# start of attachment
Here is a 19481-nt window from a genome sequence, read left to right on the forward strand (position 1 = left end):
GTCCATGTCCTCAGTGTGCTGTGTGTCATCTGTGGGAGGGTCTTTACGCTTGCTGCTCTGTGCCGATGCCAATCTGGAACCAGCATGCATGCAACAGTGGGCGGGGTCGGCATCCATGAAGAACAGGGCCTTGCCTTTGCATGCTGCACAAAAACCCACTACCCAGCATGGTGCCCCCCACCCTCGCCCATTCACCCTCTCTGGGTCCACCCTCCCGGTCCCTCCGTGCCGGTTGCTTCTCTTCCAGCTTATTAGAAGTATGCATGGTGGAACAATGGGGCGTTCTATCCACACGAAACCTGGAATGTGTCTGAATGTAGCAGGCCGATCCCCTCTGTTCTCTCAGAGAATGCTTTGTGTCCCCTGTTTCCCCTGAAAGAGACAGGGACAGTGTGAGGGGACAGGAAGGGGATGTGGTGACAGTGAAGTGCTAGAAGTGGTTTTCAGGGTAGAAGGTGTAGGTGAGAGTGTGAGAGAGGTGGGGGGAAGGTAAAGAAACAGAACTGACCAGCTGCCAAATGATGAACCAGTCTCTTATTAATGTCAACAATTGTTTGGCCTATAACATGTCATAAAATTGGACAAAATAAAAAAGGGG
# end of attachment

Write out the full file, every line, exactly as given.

Here is a 19481-nt window from a genome sequence, read left to right on the forward strand (position 1 = left end):
GTCCATGTCCTCAGTGTGCTGTGTGTCATCTGTGGGAGGGTCTTTACGCTTGCTGCTCTGTGCCGATGCCAATCTGGAACCAGCATGCATGCAACAGTGGGCGGGGTCGGCATCCATGAAGAACAGGGCCTTGCCTTTGCATGCTGCACAAAAACCCACTACCCAGCATGGTGCCCCCCACCCTCGCCCATTCACCCTCTCTGGGTCCACCCTCCCGGTCCCTCCGTGCCGGTTGCTTCTCTTCCAGCTTATTAGAAGTATGCATGGTGGAACAATGGGGCGTTCTATCCACACGAAACCTGGAATGTGTCTGAATGTAGCAGGCCGATCCCCTCTGTTCTCTCAGAGAATGCTTTGTGTCCCCTGTTTCCCCTGAAAGAGACAGGGACAGTGTGAGGGGACAGGAAGGGGATGTGGTGACAGTGAAGTGCTAGAAGTGGTTTTCAGGGTAGAAGGTGTAGGTGAGAGTGTGAGAGAGGTGGGGGGAAGGTAAAGAAACAGAACTGACCAGCTGCCAAATGATGAACCAGTCTCTTATTAATGTCAACAATTGTTTGGCCTATAACATGTCATAAAATTGGACAAAATAAAAAAGGGG